For most of my life, this is what I imagined a budget looked like: subtract my rent and other fixed expenses from my take home salary. Spend the rest. I actually felt accomplished when I divided “the rest” into categories so I knew I’d have enough for groceries and subway fare, but I was still spending almost my entire take home salary every month just because I could.
This budget formula was much worse during my grad school days, when my “take home salary” was a student loan. Whatever didn’t go to tuition, textbooks, and rent was, in my mind, fine to spend. I bought all sorts of things I didn’t need—dinners out, a ton of new clothes, weekends away. Even rent was a questionable expense, since I could have stayed with relatives rather than renting an apartment.
When the loans came due, I didn’t even know how much I’d borrowed. I paid the required minimum every month and continued to pay it little attention. I got my first real job and continued to spend everything I brought home. After all, I thought, saving was for people who made a lot more money than I did. Plus, I knew my parents would always bail me out if there was an emergency, but an unexpected hospital visit and the accompanying bill were enough to bring me to tears, even though I had insurance and the cost should have been manageable. I grew terrified of not having enough money, but I still didn’t know how to get a handle on my finances.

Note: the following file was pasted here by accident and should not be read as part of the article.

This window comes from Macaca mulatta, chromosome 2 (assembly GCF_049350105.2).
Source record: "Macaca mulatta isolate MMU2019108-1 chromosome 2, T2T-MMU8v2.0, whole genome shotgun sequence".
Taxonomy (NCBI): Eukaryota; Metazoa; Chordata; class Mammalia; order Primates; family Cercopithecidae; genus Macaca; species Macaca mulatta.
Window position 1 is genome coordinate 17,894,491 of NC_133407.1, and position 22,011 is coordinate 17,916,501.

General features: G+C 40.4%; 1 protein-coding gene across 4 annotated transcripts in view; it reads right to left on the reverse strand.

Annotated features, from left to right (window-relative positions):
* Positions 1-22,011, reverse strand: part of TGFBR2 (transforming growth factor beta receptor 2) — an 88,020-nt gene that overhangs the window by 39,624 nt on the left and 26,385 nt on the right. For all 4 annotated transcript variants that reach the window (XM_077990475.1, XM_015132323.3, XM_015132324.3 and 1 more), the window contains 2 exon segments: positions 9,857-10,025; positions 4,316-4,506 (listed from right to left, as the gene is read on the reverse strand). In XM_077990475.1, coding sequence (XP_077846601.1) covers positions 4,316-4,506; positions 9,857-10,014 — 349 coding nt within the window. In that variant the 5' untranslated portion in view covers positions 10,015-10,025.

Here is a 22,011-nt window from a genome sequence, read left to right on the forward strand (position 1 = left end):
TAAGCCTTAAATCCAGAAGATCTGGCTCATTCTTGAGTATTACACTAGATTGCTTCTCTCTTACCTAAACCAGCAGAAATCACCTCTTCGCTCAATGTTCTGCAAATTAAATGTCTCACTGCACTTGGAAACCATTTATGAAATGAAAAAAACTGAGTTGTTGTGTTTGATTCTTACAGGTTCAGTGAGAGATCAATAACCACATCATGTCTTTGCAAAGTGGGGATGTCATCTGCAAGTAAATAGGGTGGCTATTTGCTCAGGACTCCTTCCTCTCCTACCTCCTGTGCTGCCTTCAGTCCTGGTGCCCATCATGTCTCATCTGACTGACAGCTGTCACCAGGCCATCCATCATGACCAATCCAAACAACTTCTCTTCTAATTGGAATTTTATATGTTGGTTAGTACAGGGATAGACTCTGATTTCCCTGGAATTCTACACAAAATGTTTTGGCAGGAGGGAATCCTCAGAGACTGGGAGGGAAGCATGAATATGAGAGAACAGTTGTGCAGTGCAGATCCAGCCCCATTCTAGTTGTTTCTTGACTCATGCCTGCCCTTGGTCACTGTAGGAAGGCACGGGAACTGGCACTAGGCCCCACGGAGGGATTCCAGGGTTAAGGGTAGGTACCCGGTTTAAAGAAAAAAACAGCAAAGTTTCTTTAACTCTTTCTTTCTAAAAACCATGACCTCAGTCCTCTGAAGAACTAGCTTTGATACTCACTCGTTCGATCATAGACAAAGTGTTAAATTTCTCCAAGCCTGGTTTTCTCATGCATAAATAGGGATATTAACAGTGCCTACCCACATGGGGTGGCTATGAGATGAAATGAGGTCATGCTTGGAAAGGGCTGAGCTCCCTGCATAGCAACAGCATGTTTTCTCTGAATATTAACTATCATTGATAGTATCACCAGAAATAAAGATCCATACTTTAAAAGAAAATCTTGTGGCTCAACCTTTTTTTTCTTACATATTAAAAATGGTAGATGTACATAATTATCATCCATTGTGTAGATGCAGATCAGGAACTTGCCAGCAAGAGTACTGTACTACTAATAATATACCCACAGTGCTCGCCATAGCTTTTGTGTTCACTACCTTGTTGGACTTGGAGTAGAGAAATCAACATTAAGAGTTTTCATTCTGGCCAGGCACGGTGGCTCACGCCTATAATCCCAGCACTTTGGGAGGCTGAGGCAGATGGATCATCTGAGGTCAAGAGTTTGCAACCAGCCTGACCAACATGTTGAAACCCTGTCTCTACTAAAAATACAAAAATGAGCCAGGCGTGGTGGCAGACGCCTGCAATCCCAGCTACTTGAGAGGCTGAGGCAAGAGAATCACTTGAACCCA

One day I stumbled across the blog Blond on a Budget, now caitflanders.com, and so began my dive down the rabbit hole of the personal finance world, and the beginning of my financial education. I started with the most oft-repeated advice I found: track your spending. After estimating that I spend around 200 dollars a month eating out, you can imagine my surprise when that first month I found that my spending on restaurants was 600 dollars. Confronted with the reality of my overspending, I started to make changes.
That was about two years ago. In that time, I’ve come to a realization that seems so obvious in retrospect that it’s almost embarrassing to write it down: I don’t need to spend all the money I bring home every month. I can let some of my money accumulate, and it can buy me something far more valuable than a new dress or a steak dinner. It can buy me choices. It can buy me freedom. I needed an emergency fund to deal with life’s unpleasant surprises, but I also needed money set aside so that I could say yes to unexpected opportunities.
I’m still a long way from having enough to cover a major emergency like a job loss—although my husband would help pick up the slack—but last month we I were able to move into a larger, cheaper apartment because we put down more money up front. Having to shell out that extra money up front wouldn’t have been possible a year or two ago.
By editing things I don’t care about from my budget, I can open up new possibilities, and put more money toward things I do care about. This doesn’t just apply to my budget. We all have only so much money, time, and energy. If we don’t focus on what we really care about, it’s so easy to end up spending on whatever comes our way. It’s time—long past time—to do some more editing in my life.
And I know the first thing that has to go if I’m going to be free of financial worry: my student loans. I got very lucky in this regard, as my parents have helped out quite a bit, but I’ve been out of graduate school 5 years and still owe a little over $7,000 to the government and $10,000 to my mom, which means it’s time to get to work. I’m hoping this blog will keep me accountable and, if I’m very lucky, inspire someone else to take this journey or hold the course.